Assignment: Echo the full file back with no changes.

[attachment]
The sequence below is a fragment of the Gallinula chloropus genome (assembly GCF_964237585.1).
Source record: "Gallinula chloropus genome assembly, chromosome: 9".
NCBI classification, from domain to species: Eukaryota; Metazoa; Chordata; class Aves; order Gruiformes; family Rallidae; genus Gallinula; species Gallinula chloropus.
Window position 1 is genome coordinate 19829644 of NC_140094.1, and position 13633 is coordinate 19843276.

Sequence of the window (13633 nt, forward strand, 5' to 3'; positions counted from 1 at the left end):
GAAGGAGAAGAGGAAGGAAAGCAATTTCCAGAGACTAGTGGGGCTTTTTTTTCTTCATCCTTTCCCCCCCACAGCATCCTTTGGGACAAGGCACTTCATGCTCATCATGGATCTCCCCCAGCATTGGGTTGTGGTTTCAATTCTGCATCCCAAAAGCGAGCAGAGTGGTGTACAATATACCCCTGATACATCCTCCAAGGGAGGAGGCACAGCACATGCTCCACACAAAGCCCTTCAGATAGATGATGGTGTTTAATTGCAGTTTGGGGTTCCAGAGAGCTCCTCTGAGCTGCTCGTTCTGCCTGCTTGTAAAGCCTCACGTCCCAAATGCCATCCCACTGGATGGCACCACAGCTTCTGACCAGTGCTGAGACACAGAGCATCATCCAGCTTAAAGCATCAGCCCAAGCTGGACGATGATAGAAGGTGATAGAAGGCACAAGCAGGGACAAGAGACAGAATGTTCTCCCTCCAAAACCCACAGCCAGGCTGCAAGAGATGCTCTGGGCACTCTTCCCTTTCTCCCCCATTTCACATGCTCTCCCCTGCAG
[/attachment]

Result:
The sequence below is a fragment of the Gallinula chloropus genome (assembly GCF_964237585.1).
Source record: "Gallinula chloropus genome assembly, chromosome: 9".
NCBI classification, from domain to species: Eukaryota; Metazoa; Chordata; class Aves; order Gruiformes; family Rallidae; genus Gallinula; species Gallinula chloropus.
Window position 1 is genome coordinate 19829644 of NC_140094.1, and position 13633 is coordinate 19843276.

Sequence of the window (13633 nt, forward strand, 5' to 3'; positions counted from 1 at the left end):
GAAGGAGAAGAGGAAGGAAAGCAATTTCCAGAGACTAGTGGGGCTTTTTTTTCTTCATCCTTTCCCCCCCACAGCATCCTTTGGGACAAGGCACTTCATGCTCATCATGGATCTCCCCCAGCATTGGGTTGTGGTTTCAATTCTGCATCCCAAAAGCGAGCAGAGTGGTGTACAATATACCCCTGATACATCCTCCAAGGGAGGAGGCACAGCACATGCTCCACACAAAGCCCTTCAGATAGATGATGGTGTTTAATTGCAGTTTGGGGTTCCAGAGAGCTCCTCTGAGCTGCTCGTTCTGCCTGCTTGTAAAGCCTCACGTCCCAAATGCCATCCCACTGGATGGCACCACAGCTTCTGACCAGTGCTGAGACACAGAGCATCATCCAGCTTAAAGCATCAGCCCAAGCTGGACGATGATAGAAGGTGATAGAAGGCACAAGCAGGGACAAGAGACAGAATGTTCTCCCTCCAAAACCCACAGCCAGGCTGCAAGAGATGCTCTGGGCACTCTTCCCTTTCTCCCCCATTTCACATGCTCTCCCCTGCAG